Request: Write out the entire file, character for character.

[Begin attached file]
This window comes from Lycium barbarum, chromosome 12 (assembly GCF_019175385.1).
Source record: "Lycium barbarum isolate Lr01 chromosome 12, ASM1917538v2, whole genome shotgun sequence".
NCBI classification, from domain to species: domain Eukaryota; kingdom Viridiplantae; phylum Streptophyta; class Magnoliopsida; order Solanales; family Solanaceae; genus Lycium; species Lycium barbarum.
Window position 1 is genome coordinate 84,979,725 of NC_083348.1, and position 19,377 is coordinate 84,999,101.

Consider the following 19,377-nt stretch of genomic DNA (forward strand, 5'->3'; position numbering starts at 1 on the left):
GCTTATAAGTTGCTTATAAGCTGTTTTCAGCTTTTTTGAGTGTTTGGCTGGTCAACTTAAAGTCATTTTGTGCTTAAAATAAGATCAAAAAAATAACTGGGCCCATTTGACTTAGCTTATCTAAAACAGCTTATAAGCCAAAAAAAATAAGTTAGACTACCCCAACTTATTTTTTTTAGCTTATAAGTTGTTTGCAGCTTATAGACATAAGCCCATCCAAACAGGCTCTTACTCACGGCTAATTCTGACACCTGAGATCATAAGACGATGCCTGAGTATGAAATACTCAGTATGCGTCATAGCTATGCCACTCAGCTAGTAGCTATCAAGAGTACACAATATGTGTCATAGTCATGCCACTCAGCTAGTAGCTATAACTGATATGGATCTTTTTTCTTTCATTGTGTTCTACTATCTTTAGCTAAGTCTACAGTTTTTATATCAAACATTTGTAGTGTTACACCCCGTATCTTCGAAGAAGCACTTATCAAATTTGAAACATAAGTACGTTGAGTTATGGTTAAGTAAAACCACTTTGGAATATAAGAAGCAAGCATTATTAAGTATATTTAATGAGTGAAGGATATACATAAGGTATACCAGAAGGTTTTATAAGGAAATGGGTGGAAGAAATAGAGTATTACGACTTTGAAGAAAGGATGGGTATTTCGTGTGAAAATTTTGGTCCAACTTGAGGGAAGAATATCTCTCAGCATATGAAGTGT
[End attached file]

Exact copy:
This window comes from Lycium barbarum, chromosome 12 (assembly GCF_019175385.1).
Source record: "Lycium barbarum isolate Lr01 chromosome 12, ASM1917538v2, whole genome shotgun sequence".
NCBI classification, from domain to species: domain Eukaryota; kingdom Viridiplantae; phylum Streptophyta; class Magnoliopsida; order Solanales; family Solanaceae; genus Lycium; species Lycium barbarum.
Window position 1 is genome coordinate 84,979,725 of NC_083348.1, and position 19,377 is coordinate 84,999,101.

Consider the following 19,377-nt stretch of genomic DNA (forward strand, 5'->3'; position numbering starts at 1 on the left):
GCTTATAAGTTGCTTATAAGCTGTTTTCAGCTTTTTTGAGTGTTTGGCTGGTCAACTTAAAGTCATTTTGTGCTTAAAATAAGATCAAAAAAATAACTGGGCCCATTTGACTTAGCTTATCTAAAACAGCTTATAAGCCAAAAAAAATAAGTTAGACTACCCCAACTTATTTTTTTTAGCTTATAAGTTGTTTGCAGCTTATAGACATAAGCCCATCCAAACAGGCTCTTACTCACGGCTAATTCTGACACCTGAGATCATAAGACGATGCCTGAGTATGAAATACTCAGTATGCGTCATAGCTATGCCACTCAGCTAGTAGCTATCAAGAGTACACAATATGTGTCATAGTCATGCCACTCAGCTAGTAGCTATAACTGATATGGATCTTTTTTCTTTCATTGTGTTCTACTATCTTTAGCTAAGTCTACAGTTTTTATATCAAACATTTGTAGTGTTACACCCCGTATCTTCGAAGAAGCACTTATCAAATTTGAAACATAAGTACGTTGAGTTATGGTTAAGTAAAACCACTTTGGAATATAAGAAGCAAGCATTATTAAGTATATTTAATGAGTGAAGGATATACATAAGGTATACCAGAAGGTTTTATAAGGAAATGGGTGGAAGAAATAGAGTATTACGACTTTGAAGAAAGGATGGGTATTTCGTGTGAAAATTTTGGTCCAACTTGAGGGAAGAATATCTCTCAGCATATGAAGTGT